Peru has been forced to ration water to its capital, Lima, after one of the worst droughts to hit the South American country in a decade. The government has imposed restrictions on water use between 5pm and 5am, leaving millions of people in the coastal city without water supplies every night. The restrictions are likely to last throughout Peru's winter.
The city's eight million occupants get their water from the Andes mountains over 160km (100 miles) away. This year, exceptionally low rainfall in the Andes has caused the state-run water company, Sedapal, to restrict the city's supplies. The Sedapal president, Jorge Villacorta, said water levels in the high altitude reservoirs had fallen to 165 million cubic metres, 120 million less than in a normal year.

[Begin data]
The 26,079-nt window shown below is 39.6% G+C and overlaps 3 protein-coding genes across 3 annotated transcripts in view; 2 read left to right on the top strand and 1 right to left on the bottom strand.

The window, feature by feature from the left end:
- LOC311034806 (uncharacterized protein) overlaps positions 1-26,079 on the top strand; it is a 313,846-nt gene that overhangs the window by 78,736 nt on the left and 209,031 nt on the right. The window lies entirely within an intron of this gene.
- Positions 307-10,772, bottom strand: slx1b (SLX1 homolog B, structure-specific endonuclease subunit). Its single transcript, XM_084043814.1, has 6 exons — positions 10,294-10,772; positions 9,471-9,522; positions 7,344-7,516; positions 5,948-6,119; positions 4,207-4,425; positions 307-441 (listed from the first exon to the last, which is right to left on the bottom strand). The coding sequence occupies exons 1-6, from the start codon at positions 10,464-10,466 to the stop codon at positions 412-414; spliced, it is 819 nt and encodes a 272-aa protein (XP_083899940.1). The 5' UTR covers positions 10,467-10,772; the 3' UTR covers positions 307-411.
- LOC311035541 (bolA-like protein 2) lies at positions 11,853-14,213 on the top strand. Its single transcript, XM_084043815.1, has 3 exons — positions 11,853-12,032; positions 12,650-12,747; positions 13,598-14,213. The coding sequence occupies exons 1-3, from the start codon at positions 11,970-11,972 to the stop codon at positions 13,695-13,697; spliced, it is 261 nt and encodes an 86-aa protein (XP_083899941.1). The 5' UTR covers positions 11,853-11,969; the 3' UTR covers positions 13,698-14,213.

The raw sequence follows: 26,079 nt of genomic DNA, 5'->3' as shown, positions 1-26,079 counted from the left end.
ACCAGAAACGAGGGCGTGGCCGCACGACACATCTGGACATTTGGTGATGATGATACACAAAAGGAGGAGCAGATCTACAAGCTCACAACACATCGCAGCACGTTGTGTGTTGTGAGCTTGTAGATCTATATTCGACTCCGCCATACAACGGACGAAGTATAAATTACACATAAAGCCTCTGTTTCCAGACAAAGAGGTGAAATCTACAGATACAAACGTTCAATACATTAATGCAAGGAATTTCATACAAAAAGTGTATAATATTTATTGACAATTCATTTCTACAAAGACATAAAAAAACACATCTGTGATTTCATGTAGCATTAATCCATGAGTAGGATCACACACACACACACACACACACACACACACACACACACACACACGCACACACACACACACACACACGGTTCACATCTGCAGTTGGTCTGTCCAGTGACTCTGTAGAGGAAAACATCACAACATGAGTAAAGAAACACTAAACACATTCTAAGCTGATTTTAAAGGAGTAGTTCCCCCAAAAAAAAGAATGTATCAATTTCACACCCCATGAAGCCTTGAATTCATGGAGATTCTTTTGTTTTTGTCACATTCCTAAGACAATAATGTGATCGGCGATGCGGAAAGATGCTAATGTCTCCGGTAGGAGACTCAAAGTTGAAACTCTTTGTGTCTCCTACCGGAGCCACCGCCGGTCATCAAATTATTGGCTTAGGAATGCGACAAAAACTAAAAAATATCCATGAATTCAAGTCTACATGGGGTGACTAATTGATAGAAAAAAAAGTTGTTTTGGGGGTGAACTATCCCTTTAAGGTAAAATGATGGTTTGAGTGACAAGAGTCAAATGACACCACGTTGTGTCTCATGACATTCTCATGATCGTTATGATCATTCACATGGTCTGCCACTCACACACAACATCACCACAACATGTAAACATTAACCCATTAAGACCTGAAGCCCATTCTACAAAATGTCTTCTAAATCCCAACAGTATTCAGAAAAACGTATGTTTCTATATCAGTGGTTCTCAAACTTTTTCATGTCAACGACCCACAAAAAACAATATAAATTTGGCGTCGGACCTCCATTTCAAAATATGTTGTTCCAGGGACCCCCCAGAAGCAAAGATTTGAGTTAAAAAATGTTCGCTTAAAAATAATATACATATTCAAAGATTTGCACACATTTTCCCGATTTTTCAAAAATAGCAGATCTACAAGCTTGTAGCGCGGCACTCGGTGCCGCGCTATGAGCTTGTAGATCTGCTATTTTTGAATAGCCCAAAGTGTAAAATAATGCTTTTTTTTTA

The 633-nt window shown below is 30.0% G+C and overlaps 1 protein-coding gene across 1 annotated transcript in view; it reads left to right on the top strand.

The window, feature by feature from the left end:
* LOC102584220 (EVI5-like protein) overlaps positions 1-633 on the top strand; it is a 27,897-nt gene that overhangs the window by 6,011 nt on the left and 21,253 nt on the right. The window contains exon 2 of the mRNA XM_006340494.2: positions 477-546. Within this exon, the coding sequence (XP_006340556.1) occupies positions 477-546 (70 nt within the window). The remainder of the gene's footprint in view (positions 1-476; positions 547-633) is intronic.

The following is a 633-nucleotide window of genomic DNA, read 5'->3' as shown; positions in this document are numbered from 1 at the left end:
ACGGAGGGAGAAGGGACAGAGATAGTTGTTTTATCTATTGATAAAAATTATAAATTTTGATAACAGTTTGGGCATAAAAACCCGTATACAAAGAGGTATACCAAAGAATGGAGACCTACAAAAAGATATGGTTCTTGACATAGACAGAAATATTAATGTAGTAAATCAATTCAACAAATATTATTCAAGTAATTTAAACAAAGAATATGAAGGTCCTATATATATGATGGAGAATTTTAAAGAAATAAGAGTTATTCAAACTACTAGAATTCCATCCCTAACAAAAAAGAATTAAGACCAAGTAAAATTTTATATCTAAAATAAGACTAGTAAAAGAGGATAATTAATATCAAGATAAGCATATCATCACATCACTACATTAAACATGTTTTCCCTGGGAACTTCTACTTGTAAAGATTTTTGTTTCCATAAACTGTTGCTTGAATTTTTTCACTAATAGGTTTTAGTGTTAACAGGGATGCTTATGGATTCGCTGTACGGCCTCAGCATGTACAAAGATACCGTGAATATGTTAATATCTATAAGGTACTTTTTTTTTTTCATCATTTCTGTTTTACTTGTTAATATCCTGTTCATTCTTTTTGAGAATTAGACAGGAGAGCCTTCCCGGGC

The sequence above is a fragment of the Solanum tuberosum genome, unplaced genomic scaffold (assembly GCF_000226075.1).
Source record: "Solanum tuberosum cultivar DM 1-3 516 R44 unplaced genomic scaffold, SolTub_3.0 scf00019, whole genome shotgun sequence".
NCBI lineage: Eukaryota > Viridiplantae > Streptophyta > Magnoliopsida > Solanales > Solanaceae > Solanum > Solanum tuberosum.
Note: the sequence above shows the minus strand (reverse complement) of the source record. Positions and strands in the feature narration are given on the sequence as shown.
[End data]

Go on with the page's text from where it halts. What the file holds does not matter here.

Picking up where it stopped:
Mr Villacorta said problems are not just limited to low rainfall. Sedapal loses 38 per cent of its supplies through what it calls "non revenue" means - leakage and theft.
People in Lima use twice as much water as the World Health Organisation deems necessary for personal use, he said. "People need to lose less and leak less water in their houses.
The worst affects of the water shortage are likely to be avoided by the five million people in Lima who can afford cisterns and tanks. At night, when demand for water is at its lowest, they will still have an uninterrupted supply of water. However, as many as three million people, most of them poor, do not have tanks. They will be without water for 12 hours at a time.Reuse content